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National Debt

President Obama Thinks Deficit Reduction is Complete

  • February 26, 2013

    “Over the last few years, Democrats and Republicans have come together and cut our deficit [over the next decade] by more than $2.5 trillion through a balanced mix of spending cuts and higher tax rates for the wealthiest Americans. That’s more than halfway towards the $4 trillion in deficit reduction that economists and elected officials from both parties say we need to stabilize our debt,” Obama said this month.

     

     

    According to the president, the Government needs to find $1.5 trillion over the next 10 years to hit the $4 trillion target. With sequestration, set to go into effect Friday, that would provide an additional $1.2 trillion leaving the President just shy of his stated goal. However, his goal of deficit reduction doesn’t factor in a pretty large gorilla in the room – the national debt.

     

     

    The federal budget deficit in 2013 is projected to be $845 billion, the first time the non-partisan Congressional Budget Office (CBO) has forecast a deficit below $1 trillion under President Obama. Under Obama, the Government has run up trillion dollar deficits every year he has been in office. The CBO projects the deficit to fall to $430 billion by 2015. After that it will continue to decrease before slowly rising. By 2023, the CBO projects the nation will be nearing the $1 trillion mark with a $978 billion budget deficit. This renders his efforts to close the deficit moot.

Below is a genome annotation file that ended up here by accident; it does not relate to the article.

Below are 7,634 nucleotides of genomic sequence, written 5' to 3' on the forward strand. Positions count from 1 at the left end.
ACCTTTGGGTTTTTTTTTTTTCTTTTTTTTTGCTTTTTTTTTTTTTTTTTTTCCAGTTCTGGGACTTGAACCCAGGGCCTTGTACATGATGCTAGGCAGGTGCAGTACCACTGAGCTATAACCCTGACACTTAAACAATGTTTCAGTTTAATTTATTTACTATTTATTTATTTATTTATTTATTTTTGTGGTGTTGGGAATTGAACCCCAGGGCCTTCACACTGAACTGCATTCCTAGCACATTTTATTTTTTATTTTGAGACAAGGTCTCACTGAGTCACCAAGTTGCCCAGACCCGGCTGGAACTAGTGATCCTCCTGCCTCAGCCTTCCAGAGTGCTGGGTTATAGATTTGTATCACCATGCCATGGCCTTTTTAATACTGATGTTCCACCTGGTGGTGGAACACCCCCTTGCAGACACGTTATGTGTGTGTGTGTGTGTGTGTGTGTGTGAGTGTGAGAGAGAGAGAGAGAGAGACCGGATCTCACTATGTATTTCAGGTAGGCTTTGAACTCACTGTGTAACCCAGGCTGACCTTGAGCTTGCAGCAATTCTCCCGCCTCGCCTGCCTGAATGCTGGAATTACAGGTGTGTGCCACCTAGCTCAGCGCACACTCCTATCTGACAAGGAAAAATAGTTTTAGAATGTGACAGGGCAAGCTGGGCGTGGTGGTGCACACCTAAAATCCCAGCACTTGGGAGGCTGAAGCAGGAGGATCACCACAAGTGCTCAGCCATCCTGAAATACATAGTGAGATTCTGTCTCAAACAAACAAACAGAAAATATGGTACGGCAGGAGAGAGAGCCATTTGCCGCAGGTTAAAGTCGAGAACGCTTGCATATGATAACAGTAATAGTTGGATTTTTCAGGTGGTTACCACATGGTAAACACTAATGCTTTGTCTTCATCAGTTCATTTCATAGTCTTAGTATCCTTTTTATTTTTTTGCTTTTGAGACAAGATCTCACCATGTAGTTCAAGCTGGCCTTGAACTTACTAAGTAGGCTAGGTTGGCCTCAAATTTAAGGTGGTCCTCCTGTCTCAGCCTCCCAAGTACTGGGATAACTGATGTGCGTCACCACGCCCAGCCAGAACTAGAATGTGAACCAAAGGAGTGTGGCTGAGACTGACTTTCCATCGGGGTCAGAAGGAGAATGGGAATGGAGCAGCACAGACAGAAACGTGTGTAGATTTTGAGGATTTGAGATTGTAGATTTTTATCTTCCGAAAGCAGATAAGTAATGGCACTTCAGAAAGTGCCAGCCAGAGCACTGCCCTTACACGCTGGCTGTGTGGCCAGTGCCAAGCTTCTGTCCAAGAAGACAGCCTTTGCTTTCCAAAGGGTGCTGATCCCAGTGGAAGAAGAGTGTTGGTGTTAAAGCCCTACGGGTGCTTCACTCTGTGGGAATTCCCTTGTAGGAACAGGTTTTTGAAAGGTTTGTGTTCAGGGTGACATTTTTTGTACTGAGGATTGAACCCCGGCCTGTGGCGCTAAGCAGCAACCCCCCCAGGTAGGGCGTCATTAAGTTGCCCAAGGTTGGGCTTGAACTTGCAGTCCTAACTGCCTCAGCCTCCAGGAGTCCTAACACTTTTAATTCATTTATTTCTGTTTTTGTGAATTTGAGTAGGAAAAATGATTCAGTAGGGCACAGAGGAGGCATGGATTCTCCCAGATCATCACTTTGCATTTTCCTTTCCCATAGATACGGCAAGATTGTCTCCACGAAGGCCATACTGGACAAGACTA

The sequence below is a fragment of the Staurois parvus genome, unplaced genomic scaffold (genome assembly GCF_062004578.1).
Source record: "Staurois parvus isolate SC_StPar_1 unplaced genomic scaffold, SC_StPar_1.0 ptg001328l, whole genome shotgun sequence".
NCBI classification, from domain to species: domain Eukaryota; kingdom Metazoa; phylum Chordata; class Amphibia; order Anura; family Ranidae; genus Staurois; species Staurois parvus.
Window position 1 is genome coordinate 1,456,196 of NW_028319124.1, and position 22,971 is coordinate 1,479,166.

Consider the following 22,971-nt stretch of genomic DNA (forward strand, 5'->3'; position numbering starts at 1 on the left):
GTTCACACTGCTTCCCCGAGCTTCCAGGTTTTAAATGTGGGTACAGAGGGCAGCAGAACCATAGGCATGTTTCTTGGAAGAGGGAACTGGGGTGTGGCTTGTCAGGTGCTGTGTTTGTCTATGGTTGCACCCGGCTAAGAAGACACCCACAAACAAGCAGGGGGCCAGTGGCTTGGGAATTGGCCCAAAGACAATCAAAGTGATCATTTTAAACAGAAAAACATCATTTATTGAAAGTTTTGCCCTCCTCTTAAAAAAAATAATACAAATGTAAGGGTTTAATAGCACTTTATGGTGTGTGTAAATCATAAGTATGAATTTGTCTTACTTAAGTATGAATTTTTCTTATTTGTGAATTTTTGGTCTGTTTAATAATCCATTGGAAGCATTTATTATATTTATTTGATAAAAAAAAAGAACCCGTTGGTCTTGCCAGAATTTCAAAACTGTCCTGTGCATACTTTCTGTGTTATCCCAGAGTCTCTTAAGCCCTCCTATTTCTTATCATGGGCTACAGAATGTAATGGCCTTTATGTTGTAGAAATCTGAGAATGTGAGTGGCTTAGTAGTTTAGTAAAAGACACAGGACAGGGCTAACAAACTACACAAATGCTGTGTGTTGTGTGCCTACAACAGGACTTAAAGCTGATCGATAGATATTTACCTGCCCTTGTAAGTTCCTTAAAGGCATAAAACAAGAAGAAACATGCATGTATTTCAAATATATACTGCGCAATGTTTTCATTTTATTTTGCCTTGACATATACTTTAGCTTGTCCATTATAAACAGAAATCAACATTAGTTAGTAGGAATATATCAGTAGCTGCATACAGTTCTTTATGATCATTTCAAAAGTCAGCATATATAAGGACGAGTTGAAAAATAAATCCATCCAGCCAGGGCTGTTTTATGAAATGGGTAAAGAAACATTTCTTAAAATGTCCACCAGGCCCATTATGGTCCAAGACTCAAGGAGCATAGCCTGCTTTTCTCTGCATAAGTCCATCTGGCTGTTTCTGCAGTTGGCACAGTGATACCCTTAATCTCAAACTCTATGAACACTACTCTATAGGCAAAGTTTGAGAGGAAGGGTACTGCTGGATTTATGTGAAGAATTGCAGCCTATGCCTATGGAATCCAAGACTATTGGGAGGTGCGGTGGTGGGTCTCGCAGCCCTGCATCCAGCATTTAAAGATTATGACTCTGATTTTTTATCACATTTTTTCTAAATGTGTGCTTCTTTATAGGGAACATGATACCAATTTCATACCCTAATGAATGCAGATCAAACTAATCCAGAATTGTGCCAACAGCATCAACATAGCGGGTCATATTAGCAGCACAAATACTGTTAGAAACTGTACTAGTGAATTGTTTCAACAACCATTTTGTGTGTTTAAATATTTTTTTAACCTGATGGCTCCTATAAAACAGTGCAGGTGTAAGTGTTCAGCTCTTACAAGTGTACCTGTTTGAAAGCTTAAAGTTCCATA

Whether the president realizes that his goal is smoke and mirrors will be on full display when he finally releases his budget. Currently he is beyond the legal deadline of when he is to propose a budget to the Congress. The White House has said that it's been delayed by passage of legislation last month to avert the fiscal cliff. House and Senate Republicans have highlighted this failure on the part of Obama for missing the early February deadline of budget submissions each year he has held office.

     

     

    Congress for its part also has a mixed record of delivering its own budgets. House Republicans have passed a budget each year they have controlled the lower chamber. Meanwhile, Senate Democrats have yet to pass a budget in four years. Typically, both chambers would bring forth budget plans during the month of March ahead of the annual appropriations process. Time will tell if each chamber is able to present and then pass a budget plan. How has the president’s budget proposals fared when they do reach the House and Senate for a vote? His budget this past year did not receive a single aye vote.


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